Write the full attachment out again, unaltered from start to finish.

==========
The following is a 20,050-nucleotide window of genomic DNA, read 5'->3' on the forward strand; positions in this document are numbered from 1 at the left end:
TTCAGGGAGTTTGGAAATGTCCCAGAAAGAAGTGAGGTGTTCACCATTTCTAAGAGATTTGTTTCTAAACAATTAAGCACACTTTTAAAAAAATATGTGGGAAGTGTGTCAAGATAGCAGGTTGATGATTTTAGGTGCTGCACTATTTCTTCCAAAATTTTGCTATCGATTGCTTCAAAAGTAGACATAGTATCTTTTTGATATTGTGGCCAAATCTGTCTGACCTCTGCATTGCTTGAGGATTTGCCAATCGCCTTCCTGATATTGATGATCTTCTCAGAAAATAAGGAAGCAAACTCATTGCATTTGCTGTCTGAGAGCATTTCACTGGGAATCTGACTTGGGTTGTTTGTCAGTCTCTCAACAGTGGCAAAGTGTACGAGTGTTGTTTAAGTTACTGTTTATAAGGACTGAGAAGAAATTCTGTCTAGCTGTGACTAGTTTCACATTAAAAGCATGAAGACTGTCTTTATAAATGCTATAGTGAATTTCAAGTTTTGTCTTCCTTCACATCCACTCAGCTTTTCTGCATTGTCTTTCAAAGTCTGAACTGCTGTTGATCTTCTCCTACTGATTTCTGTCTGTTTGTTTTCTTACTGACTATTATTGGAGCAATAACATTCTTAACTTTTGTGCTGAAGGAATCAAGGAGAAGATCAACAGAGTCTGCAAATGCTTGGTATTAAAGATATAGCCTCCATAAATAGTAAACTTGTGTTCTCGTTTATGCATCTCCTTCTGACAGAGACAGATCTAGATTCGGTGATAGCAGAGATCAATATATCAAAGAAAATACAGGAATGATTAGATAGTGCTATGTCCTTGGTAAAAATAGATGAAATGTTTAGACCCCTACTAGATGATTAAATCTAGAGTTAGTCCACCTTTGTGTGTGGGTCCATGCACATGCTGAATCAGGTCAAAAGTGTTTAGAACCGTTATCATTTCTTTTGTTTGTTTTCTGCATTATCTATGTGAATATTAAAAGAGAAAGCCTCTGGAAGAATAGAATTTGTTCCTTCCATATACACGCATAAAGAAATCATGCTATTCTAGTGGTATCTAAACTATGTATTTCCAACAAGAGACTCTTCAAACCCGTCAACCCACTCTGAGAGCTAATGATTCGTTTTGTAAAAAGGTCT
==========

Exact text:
The following is a 20,050-nucleotide window of genomic DNA, read 5'->3' on the forward strand; positions in this document are numbered from 1 at the left end:
TTCAGGGAGTTTGGAAATGTCCCAGAAAGAAGTGAGGTGTTCACCATTTCTAAGAGATTTGTTTCTAAACAATTAAGCACACTTTTAAAAAAATATGTGGGAAGTGTGTCAAGATAGCAGGTTGATGATTTTAGGTGCTGCACTATTTCTTCCAAAATTTTGCTATCGATTGCTTCAAAAGTAGACATAGTATCTTTTTGATATTGTGGCCAAATCTGTCTGACCTCTGCATTGCTTGAGGATTTGCCAATCGCCTTCCTGATATTGATGATCTTCTCAGAAAATAAGGAAGCAAACTCATTGCATTTGCTGTCTGAGAGCATTTCACTGGGAATCTGACTTGGGTTGTTTGTCAGTCTCTCAACAGTGGCAAAGTGTACGAGTGTTGTTTAAGTTACTGTTTATAAGGACTGAGAAGAAATTCTGTCTAGCTGTGACTAGTTTCACATTAAAAGCATGAAGACTGTCTTTATAAATGCTATAGTGAATTTCAAGTTTTGTCTTCCTTCACATCCACTCAGCTTTTCTGCATTGTCTTTCAAAGTCTGAACTGCTGTTGATCTTCTCCTACTGATTTCTGTCTGTTTGTTTTCTTACTGACTATTATTGGAGCAATAACATTCTTAACTTTTGTGCTGAAGGAATCAAGGAGAAGATCAACAGAGTCTGCAAATGCTTGGTATTAAAGATATAGCCTCCATAAATAGTAAACTTGTGTTCTCGTTTATGCATCTCCTTCTGACAGAGACAGATCTAGATTCGGTGATAGCAGAGATCAATATATCAAAGAAAATACAGGAATGATTAGATAGTGCTATGTCCTTGGTAAAAATAGATGAAATGTTTAGACCCCTACTAGATGATTAAATCTAGAGTTAGTCCACCTTTGTGTGTGGGTCCATGCACATGCTGAATCAGGTCAAAAGTGTTTAGAACCGTTATCATTTCTTTTGTTTGTTTTCTGCATTATCTATGTGAATATTAAAAGAGAAAGCCTCTGGAAGAATAGAATTTGTTCCTTCCATATACACGCATAAAGAAATCATGCTATTCTAGTGGTATCTAAACTATGTATTTCCAACAAGAGACTCTTCAAACCCGTCAACCCACTCTGAGAGCTAATGATTCGTTTTGTAAAAAGGTCT